Mortgage interest deductions are an effective way to reduce your tax payments. Introduced as an incentive for people to own their own homes, these perks have become a staple for the modern American homeowner.
This tax deduction allows you to subtract the interest you pay on your mortgage loan from your taxable income. It also offers an effective way to cut down on your expenses. Even better, mortgage interest deductions are allowed for a maximum of two homes. And if you own more than two homes, you can change which of these is designated as your secondary residence.
Mortgage interest deductions can also be deducted for properties that you rent out. However, in order for the rental property to count as a second home, you need to spend more than 14 days (or at least 10% of the days that it is rented out) in the home every year.
As you can see, mortgage interest deductions aren’t unlimited. Generally, you are eligible for a mortgage interest deduction if your mortgage falls into any of these categories.
- You took out a mortgage that totaled less than $1 million (or $500,000 if you are married and wish to file separately) throughout the year to buy, improve, or build your main home
- You took out a home equity debt to the tune of $100,000 ($50,000 if you are married and wish to file separately) or less.
So Who Uses It?
You would expect that most homeowners benefit from this deduction. However, as research reveals, that is not the case. A recent report by the Pew Charitable Trusts shows that the popularity and benefits of mortgage tax deductions are unevenly distributed across the country. Instead of being used evenly, these perks are more popular in parts of the country where people have relatively high incomes (which places them in higher tax brackets and allows for higher deductions).
In areas where income and property values are low, the benefits are less noticeable. For instance, within Louisiana and Mississippi, less than 17% of the people filing for tax included this deduction. However, in states like Connecticut and Maryland, this percentage was much higher, with roughly 35% of homeowners claiming this benefit.
The study also revealed that the average mortgage deduction was as high as $4,580 per filer in Maryland – almost three times the deduction filed by homeowners in North Dakota. Deductions also vary randomly within states. Individuals in densely populated areas appear to benefit more. For example, within Austin, Texas, the claim rate was about four times that of people living in Odessa, Texas.
Why the Difference?
One of the major reasons why current mortgage interest deduction usage rates appear skewed towards high-income owners is the way it is calculated. Under current tax laws, the deduction is affected by the homeowner’s top tax rate. Because of this, individuals with incomes of $100,000 and above are able to enjoy bigger deductions.
Mortgage interest deductions also appear to be affected by the housing market within each area. For instance, homeowners who live in dense urban metropolitan areas – such as San Francisco – get to benefit from high tax breaks. And since the market experiences frequent turnovers, owners also get to enjoy higher deductions than they would from a more stable market. The uneven advantage for wealthy taxpayers has led to several people within the country calling for a restructuring of how deductions are itemized.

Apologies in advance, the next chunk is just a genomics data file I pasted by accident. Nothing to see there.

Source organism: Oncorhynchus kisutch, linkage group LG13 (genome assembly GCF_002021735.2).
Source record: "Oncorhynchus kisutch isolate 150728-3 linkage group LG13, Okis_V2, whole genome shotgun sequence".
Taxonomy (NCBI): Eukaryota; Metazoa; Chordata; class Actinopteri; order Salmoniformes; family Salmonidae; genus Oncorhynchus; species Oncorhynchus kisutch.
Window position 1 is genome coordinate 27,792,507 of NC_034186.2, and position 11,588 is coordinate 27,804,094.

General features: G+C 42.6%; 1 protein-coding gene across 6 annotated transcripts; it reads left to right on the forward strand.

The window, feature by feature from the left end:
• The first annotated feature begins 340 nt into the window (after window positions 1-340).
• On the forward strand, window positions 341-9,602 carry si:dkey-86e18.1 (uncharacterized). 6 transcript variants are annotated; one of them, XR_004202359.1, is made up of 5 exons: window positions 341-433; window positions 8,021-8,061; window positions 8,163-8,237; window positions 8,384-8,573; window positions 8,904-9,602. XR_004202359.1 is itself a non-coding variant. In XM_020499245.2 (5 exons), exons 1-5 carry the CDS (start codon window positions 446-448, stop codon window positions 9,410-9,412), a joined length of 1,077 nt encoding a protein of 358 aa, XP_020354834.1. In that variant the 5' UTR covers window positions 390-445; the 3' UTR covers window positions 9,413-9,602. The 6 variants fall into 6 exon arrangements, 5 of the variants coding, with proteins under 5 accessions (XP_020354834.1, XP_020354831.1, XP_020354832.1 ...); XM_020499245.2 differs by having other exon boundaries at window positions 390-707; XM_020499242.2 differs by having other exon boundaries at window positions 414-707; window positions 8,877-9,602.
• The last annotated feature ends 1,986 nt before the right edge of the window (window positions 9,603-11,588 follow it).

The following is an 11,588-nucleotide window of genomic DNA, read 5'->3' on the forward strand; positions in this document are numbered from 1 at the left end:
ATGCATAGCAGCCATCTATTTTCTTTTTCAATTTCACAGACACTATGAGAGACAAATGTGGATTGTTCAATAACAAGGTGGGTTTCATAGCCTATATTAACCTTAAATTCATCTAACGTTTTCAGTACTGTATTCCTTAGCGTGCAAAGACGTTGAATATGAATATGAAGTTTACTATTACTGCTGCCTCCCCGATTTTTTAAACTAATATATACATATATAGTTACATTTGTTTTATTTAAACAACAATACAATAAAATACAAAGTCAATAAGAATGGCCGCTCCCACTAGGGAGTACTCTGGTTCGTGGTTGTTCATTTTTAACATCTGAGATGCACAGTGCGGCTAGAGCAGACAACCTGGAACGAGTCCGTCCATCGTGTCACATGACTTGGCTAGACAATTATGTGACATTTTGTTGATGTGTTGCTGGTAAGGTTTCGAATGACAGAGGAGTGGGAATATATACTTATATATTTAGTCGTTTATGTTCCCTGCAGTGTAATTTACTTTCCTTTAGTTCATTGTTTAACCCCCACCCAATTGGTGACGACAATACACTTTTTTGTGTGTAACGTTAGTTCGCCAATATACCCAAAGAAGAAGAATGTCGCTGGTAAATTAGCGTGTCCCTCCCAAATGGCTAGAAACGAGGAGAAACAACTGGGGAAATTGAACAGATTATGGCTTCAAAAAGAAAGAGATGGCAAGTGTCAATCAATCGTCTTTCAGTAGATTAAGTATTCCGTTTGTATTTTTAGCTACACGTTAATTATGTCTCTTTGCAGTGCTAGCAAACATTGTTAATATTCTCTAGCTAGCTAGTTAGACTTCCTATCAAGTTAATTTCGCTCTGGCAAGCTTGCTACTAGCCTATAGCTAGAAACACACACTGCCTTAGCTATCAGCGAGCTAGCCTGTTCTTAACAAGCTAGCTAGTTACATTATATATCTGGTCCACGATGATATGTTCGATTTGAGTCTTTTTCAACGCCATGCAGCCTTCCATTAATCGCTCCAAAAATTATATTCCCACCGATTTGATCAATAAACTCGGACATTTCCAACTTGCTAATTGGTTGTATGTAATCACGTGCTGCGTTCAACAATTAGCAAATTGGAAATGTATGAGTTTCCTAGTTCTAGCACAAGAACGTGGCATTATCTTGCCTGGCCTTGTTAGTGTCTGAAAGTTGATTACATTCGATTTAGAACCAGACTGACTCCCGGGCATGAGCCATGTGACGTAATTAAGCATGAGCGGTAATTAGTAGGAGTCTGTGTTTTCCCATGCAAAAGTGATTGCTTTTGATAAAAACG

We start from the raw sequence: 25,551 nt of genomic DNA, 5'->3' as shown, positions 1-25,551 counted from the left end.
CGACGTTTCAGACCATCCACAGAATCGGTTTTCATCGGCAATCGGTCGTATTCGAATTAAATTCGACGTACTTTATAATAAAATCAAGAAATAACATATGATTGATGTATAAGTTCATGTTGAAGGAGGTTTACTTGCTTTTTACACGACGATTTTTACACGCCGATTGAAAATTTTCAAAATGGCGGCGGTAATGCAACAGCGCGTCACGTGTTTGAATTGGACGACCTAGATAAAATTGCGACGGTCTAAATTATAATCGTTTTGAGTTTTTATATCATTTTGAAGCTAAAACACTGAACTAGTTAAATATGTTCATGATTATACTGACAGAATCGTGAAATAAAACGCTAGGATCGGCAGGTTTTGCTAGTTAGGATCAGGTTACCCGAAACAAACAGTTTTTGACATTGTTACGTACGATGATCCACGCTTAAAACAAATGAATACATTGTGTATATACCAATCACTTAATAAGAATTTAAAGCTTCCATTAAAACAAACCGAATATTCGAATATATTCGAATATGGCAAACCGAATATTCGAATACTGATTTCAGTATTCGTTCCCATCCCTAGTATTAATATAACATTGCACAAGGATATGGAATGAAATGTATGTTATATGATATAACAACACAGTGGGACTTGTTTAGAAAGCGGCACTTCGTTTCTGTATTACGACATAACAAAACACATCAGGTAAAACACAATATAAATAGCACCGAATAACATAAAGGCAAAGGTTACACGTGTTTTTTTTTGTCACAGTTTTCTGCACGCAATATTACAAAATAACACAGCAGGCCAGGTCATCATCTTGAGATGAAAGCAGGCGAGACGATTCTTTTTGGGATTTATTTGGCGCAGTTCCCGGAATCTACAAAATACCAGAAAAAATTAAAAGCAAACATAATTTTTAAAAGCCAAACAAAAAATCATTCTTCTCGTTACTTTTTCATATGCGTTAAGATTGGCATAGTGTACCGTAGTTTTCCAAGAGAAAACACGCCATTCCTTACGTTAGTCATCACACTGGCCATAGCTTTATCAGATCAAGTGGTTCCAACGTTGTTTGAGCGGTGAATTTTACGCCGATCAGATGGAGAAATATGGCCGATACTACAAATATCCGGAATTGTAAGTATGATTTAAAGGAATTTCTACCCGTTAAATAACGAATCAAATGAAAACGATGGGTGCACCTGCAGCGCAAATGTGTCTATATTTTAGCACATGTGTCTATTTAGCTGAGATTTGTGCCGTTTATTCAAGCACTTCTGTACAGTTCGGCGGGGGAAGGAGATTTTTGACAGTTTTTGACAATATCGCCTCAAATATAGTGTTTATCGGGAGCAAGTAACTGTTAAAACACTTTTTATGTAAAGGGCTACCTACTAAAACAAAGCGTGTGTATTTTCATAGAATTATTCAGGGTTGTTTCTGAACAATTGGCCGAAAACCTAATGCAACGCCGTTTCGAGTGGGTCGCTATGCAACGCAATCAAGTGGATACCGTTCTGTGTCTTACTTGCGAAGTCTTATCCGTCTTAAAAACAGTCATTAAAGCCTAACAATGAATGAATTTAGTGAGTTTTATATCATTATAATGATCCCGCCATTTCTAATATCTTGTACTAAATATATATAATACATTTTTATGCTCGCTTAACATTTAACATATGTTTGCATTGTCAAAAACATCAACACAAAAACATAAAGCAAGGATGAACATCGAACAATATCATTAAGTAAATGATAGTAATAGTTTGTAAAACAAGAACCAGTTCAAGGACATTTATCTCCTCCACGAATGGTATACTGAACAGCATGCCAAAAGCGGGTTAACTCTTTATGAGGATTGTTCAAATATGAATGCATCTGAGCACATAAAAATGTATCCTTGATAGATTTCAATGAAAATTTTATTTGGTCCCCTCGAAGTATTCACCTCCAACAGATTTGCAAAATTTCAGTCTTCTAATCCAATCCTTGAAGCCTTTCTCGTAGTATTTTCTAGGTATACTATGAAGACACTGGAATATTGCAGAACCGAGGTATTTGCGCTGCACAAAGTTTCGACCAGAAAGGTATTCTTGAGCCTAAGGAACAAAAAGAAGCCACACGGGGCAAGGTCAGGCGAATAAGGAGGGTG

The Treasury Deficit
According to a PEW report from 2011, mortgage interest deductions reportedly cost the U.S treasury more than $73 billion in lost revenue. This figure is only slightly higher than the $68 billion the treasury lost in 2012.
Since the publication of the report, there have been several attempts to adjust or overhaul to reduce the federal deficit. The challenge, however, is finding an option that does not drastically affect the economy. No one denies the obvious benefit of tax breaks. But odds are that if the country had the opportunity to go back in time, they likely would not have created it again.
Changing the Interest Deduction
The general consensus seems to be something needs to be done. Current suggestions include replacing mortgage deductions with a credit, capping itemized deductions or limiting deductions to only first homes. The possibility of mortgage interest deductions being eliminated altogether is not likely. If the tax breaks were suddenly removed, it would almost definitely lead to a sudden spiral of panicked buying and selling – which would cause the market to crash all over again.
Any solution introduced by the government will need to be one that offers a gradual reconciliation of the current deficits between different classes. Some economist propose reducing the upper limit on mortgage interest deductions to $700,000 (from $1 million), and then dropping this value further by $25,000 every year. At this rate, the subsidy would be gradually phased out over a three-decade period.
To even out benefits across different income tax brackets, deductions could also be capped at 28%. This approach would give low income tax payers a better break, maintain the current benefits enjoyed by the middle class and only gradually reduce the subsidy of the high-income earners. In the same vein, the value of this deduction could be reduced by a percentage each year, so that it ends in 28 years.
Of course, all these options are mere conjecture at this point. The government has yet to announce what its stand on future mortgage deductions is going to be. The only thing that’s certain is that something will be decided before the end of the year. Until that happens, you might as well take full advantage of the current mortgage deductions as they stand!